Saab: The Gripen Smart Support Solution

The Gripen is a unique fighter system, bringing a perfect balance between performance and cost-efficiency. Throughout its design and construction, Saab has ensured that the Gripen is easy to service and repair, making it possible to offer moderate operational and maintenance costs that no other aircraft comes close to matching. 

The genesis of Gripen’s smart support solution dates back more than 80 years, and all started back in 1937 when it was clear that Europe was on the brink of a major conflict. Although Sweden,  a small neutral country was at peace for more than a century,  its government and industry decided to prepare for the worst. Saab was founded with the mission to secure the nation’s supply of military aircraft as part of its drive to maintain national security and sovereignty.

Being a country with small and very limited resources, but at the same time placed in a strategic location and hence vulnerable, it soon became apparent that something very special was required to mitigate the threats but within available resource limits. By applying smart and innovative thinking, the Swedish Government its defence forces and Saab managed evolve basic requirements that would apply to all aircraft designed and produced, these requirements being as they were in 1937.

Essentially,  the approach was that the aircraft be able to operate from regular Swedish roads with a straight length of at least 1 km, so establishing ‘secret’ road bases. This meant that, in case of war, it was possible to spread the operations to a large number of locations all over the country, rather than being confined to known air bases. Such a spread out made it almost impossible for an enemy to take the air force out of the war equation.

Also, the aircraft should be so easy to maintain and that maintenance could be done by a small number of conscript mechanics with only one certified technician. Finally, the aircraft should allow for very fast air-to-air turn-arounds on the road bases as well as a very quick engine replacement if required. After the final decision to implement the road base system in the 1950s, the road network in Sweden was adapted to meet such requirements.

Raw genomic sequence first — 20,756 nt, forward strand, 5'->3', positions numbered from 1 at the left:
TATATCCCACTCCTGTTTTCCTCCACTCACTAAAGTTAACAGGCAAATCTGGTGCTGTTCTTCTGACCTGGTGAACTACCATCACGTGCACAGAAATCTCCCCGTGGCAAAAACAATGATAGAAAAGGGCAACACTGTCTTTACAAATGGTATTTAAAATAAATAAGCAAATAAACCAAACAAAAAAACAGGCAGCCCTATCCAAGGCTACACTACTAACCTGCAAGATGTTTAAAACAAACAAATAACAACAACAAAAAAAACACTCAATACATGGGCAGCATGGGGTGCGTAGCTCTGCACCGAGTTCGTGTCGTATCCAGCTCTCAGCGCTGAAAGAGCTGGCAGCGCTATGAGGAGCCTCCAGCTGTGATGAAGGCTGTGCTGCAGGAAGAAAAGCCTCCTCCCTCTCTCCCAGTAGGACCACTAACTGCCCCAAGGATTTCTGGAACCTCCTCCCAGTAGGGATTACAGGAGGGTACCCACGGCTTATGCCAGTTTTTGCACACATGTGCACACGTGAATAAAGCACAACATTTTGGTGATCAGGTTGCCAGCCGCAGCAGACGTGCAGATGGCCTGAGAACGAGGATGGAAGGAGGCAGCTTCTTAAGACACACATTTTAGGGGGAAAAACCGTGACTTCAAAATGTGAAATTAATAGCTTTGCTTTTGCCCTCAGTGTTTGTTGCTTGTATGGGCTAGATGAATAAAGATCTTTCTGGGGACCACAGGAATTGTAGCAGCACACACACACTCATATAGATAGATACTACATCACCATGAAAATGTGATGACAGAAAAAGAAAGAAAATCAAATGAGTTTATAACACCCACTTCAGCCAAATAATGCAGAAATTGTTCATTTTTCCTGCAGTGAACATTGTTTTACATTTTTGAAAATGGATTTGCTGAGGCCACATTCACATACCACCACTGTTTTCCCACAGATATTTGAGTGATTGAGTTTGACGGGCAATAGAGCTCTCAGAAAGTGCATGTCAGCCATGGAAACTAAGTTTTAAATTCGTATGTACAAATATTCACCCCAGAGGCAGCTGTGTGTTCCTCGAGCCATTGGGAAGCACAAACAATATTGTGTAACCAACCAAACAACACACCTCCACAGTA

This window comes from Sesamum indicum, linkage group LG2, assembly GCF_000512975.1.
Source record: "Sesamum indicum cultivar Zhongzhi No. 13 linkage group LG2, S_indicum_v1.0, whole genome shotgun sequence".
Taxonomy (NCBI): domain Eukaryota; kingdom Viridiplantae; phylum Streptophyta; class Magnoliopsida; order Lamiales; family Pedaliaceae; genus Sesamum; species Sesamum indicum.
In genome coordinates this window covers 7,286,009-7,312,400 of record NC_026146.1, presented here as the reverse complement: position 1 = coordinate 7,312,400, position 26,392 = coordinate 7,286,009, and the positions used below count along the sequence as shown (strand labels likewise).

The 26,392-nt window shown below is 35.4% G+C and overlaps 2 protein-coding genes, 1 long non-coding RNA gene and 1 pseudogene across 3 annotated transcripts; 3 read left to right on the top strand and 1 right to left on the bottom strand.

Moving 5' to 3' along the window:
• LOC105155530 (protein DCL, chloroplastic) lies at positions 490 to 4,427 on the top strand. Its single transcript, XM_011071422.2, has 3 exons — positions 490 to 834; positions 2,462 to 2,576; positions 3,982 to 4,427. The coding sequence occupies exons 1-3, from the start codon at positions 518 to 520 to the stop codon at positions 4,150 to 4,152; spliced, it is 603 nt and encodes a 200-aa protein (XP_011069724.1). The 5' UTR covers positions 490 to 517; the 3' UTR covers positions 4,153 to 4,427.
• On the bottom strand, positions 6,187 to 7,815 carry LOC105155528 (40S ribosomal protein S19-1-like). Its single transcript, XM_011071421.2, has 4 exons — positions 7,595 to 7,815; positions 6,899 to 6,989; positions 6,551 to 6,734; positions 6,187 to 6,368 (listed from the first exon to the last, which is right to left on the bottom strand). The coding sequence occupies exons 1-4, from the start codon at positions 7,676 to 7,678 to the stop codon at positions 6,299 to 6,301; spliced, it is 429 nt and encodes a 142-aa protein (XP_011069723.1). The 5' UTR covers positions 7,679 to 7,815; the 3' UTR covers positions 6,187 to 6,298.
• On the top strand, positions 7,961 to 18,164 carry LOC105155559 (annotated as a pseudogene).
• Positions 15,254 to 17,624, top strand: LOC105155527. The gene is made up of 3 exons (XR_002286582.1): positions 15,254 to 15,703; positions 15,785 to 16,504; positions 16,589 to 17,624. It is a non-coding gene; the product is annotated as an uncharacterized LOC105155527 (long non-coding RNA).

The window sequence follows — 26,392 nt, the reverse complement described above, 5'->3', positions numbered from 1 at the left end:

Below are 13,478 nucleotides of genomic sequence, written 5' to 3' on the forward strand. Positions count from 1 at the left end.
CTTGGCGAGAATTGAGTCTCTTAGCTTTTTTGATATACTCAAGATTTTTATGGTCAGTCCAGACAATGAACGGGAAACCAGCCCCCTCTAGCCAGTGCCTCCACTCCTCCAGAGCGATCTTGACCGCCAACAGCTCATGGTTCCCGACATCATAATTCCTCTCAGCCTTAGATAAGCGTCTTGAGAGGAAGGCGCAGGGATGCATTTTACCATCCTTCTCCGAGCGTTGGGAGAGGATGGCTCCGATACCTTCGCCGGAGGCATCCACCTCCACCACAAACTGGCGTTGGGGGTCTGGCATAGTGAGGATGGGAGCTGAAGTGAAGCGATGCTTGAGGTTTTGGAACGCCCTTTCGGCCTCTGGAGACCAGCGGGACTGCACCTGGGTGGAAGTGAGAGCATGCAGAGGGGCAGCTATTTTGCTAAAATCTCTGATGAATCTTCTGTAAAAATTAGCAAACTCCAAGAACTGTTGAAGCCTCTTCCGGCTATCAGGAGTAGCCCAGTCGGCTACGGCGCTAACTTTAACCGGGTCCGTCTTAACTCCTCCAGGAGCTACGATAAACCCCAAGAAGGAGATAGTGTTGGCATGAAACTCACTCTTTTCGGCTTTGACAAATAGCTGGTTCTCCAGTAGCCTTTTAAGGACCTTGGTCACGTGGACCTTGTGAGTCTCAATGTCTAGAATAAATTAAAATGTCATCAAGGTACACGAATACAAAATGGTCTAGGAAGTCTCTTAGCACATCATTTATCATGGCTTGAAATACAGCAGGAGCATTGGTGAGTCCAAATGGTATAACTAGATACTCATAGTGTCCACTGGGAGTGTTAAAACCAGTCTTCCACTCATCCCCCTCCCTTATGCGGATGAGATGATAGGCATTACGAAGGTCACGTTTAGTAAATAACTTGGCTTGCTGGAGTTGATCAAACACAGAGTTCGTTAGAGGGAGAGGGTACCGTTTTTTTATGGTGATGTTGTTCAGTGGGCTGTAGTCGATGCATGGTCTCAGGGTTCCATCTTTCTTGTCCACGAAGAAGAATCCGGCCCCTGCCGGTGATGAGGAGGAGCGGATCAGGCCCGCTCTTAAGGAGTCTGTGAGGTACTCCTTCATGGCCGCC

Efficient support solution

During years of the Cold War, Sweden felt threatened by the Warsaw Pact countries, and the  country needed an aircraft that could outperform and out manoeuvere a larger force of contemporary fighters. Northern Sweden is an unforgiving land with long, freezing winters and largely unpopulated areas, presenting a harsh environment in which to operate an aircraft : yet it was this place that gave birth to the Gripen : defending  such vast areas required a fighter that could perform air-to-air, air-to-surface and reconnaissance missions. 

Sweden’s relatively small defence budget and the tough conditions for which the Gripen was designed, led Saab to make the fighter as efficient as possible. A fundamental aspect of this approach is Gripen’s modular and open avionics architecture and efficient maintainability, which enables the integration of off-the-shelf products wherever possible, as well as continuous development of new functions to meet future needs. 

The decision to develop Gripen was taken in 1982, and its first flight performed in 1988. With its unstable design and equipped with a fly-by wire system, increased use of composites and other state of the art technology, this was a completely different fighter compared to its predecessors. The basic maintainability and road base requirements were however the same, and the unique support solution was hence woven into its design from the very beginning and eventually this became inherent with the system.

Gripen requires a minimum of resources

Gripen’s support system allows for a very low logistic footprint. It comes with extremely efficient special to type multi-functional tools and other smart equipment to make sure that availability is maximized at all times. All its equipment is also deployable in remote areas. For aerial engagement, turnaround, including refueling and rearming, is done in less than ten minutes using only one technician and five conscript mechanics, with only ten weeks of training necessary.

As an example,  two Gripens on a two week outstation detachment, require only that equipment which fits into  a standard 20 feet container. Change of complex avionics (e.g. the radar) or an engine replacement can be carried out within one hour, with no fixed installations needed. The auxiliary power unit makes the Gripen self-sufficient for startups, and the aircraft can land or take-off using a road strip of 800x16 m rather than an average runway of 2,400x45 m. Finally, the Gripen is fully NATO compatible.